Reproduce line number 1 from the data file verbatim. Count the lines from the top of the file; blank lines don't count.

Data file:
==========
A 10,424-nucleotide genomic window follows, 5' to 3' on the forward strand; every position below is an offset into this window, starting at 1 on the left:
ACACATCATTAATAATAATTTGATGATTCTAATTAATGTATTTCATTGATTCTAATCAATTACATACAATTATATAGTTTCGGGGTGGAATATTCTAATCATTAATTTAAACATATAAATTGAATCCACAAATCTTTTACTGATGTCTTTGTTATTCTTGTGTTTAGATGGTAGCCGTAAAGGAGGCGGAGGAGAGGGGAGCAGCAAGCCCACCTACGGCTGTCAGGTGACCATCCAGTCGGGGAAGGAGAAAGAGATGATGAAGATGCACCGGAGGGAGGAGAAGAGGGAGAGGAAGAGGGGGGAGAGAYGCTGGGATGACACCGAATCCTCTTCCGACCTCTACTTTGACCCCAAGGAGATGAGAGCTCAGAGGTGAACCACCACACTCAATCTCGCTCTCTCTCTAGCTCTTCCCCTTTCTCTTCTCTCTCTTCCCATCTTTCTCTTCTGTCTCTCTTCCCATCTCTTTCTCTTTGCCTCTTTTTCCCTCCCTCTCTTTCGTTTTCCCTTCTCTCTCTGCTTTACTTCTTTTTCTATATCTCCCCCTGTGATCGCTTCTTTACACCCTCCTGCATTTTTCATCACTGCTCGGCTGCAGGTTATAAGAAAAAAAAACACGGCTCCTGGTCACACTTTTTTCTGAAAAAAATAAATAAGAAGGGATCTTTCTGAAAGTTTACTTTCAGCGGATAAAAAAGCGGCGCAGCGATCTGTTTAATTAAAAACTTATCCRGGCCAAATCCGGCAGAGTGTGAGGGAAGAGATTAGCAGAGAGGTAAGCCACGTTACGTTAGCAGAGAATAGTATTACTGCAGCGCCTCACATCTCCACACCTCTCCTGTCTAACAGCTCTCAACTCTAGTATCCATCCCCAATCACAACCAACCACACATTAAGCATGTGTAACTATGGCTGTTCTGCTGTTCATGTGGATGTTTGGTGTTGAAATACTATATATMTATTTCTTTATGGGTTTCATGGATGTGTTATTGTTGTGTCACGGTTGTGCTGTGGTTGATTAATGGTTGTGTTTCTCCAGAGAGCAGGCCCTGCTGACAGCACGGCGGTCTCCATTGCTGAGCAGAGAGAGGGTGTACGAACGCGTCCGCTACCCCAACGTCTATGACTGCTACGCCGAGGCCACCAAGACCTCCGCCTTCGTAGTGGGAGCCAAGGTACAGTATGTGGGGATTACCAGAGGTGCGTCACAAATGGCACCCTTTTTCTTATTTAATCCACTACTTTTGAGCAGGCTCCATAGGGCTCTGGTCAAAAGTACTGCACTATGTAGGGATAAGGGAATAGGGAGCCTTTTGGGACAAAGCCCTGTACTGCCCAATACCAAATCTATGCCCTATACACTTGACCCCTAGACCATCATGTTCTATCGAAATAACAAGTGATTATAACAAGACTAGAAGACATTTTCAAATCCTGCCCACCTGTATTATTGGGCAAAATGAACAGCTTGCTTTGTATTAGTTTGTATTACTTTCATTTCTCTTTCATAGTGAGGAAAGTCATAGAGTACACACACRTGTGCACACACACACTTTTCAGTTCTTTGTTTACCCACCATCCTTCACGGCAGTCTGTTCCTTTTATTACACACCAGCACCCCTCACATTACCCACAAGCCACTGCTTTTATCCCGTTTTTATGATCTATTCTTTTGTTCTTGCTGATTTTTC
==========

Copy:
A 10,424-nucleotide genomic window follows, 5' to 3' on the forward strand; every position below is an offset into this window, starting at 1 on the left: